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Penguins get back on track in rout of Canadiens

| Wednesday, Jan. 22, 2014, 10:30 p.m.
The Penguins' Evgeni Malkin celebrates with Jussi Jokinen after Jokinen's second-period goal against the Canadiens on Wednesday, Jan. 22, 2014, at Consol Energy Center.
Chaz Palla | Tribune-Review
The Penguins' Evgeni Malkin celebrates with Jussi Jokinen after Jokinen's second-period goal against the Canadiens on Wednesday, Jan. 22, 2014, at Consol Energy Center.

Evgeni Malkin did not know, Sidney Crosby was not looking and Dan Bylsma would not say.

They all witnessed a change for the Penguins on Wednesday night.

That something was a matchup — Malkin was on the ice for three goals scored against Montreal's top defense pairing of P.K. Subban and Andrei Markov — in the Penguins' 5-1 victory at Consol Energy Center.

“Nobody told me,” Malkin said. “I (did) not pay attention.”

Crosby said he no longer looks to see against whom he is playing because Bylsma, in nearly five full years as Penguins coach, is not one to match forward lines against opposing defense pairings.

Bylsma had the last change that is afforded to home coaches for this game unlike Nov. 26, when the Penguins lost at Montreal, 3-2, and Crosby appeared frustrated working against Subban, the Norris Trophy-winner last season.

In that loss, Crosby first had to work his way past Tomas Plekanec, Montreal's top defensive center.

Getting Crosby free from Plekanec was part of the Penguins' plan Wednesday, right winger James Neal said.

Bylsma, while smiling, declined to divulge his plan.

Malkin said his plan was to “make us play better” than in recent weeks.

“He and Jussi (Jokinen) were flying out there,” Neal said.

Malkin appeared more dominant than his 13th goal and an assist on Jokinen's first of two markers indicated on the final scoresheet.

On multiple occasions — and a few times on the same shift — he engaged Subban near the boards and maneuvered around, then raced past, Markov in open ice.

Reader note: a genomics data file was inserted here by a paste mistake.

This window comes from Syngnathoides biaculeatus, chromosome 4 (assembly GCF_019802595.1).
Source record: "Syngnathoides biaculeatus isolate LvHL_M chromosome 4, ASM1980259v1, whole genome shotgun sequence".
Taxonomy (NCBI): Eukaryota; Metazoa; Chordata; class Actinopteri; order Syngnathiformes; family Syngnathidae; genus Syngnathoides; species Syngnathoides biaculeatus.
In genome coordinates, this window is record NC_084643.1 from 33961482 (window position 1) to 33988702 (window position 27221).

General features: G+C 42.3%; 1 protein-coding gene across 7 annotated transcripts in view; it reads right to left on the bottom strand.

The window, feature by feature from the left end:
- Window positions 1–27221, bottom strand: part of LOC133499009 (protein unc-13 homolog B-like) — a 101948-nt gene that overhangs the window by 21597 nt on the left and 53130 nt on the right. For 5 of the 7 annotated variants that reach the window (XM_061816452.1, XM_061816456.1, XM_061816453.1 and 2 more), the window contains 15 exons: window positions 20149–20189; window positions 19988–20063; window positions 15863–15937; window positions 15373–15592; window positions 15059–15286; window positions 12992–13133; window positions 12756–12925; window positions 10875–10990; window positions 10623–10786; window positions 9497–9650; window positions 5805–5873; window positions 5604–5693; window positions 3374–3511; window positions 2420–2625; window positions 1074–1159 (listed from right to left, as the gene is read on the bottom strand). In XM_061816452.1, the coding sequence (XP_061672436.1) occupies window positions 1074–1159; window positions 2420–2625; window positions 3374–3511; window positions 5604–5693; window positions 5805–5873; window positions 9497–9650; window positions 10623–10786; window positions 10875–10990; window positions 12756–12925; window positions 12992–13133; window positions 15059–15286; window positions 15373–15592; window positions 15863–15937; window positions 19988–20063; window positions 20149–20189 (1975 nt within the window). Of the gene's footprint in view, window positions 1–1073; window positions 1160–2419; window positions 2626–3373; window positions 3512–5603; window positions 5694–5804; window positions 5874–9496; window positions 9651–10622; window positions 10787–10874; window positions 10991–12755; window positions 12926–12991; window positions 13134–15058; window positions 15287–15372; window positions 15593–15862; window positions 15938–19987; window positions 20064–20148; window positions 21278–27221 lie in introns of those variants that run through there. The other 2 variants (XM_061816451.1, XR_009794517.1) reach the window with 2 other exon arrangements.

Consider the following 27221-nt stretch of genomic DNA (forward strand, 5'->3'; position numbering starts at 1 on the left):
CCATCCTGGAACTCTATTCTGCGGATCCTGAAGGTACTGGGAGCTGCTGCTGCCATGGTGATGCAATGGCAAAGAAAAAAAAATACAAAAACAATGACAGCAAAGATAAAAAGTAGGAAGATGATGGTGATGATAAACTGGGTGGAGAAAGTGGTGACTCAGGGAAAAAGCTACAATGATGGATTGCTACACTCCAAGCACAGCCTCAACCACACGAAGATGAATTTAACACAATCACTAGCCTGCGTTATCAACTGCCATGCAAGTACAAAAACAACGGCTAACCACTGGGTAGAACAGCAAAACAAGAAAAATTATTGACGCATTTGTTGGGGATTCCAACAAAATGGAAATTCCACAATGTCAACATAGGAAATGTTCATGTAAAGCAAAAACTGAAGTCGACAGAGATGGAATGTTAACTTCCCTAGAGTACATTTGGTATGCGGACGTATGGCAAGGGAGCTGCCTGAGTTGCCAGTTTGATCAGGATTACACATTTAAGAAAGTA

“You can't let Malkin carry the puck like that up the ice,” Canadiens winger Rene Bourque said. “It looked like he was playing a video game out there every time he went around us.”

Fuming, as were his teammates, since a 5-1 loss Monday to lowly Florida at home, Malkin sought to dictate from the start against Montreal.

Canadiens coach Michel Therrien designated Plekanec's line and the Subban-Markov pairing to start the game. Bylsma countered with Malkin's line.

“That's what I wanted,” Malkin said.

Malkin, despite missing 11 games, has 50 points. He would be on pace for a fourth 100-point season had he been healthy.

Crosby has played in all 50 games — his most in four years — and leads the NHL with 69 points, pacing toward a 113-point campaign that could clinch his second scoring title.

His power-play goal in the second period provided the Penguins a three-goal cushion. It was Crosby's 26th of the season and one of his prettier goals.

Stationed to the right of Canadiens goalie Carey Price — his future Olympic teammate — Crosby deflected a pass from defenseman Kris Letang, who played almost 23 minutes and blocked three shots.

Crosby, mostly free from Plekanec and Subban, attempted 11 shots against the Canadiens compared to four in that loss at Montreal in November.

Therrien coached Crosby and Malkin to within two wins of the Stanley Cup in 2008, but he described them as “more mature now.” By no coincidence, Crosby and Malkin sparked the Penguins in perhaps their most important game this season.

Three weeks of defensive decline culminated in the loss to Florida on Monday, but the Penguins' response was a mix of a puck possession-led attack offensively and neutral-zone congestion.

“It was like they were trying to be aggressive,” Therrien said. “They were quick. They were hungry to play.”

Rob Rossi is a staff writer for Trib Total Media. Reach him at or via Twitter @RobRossi_Trib.

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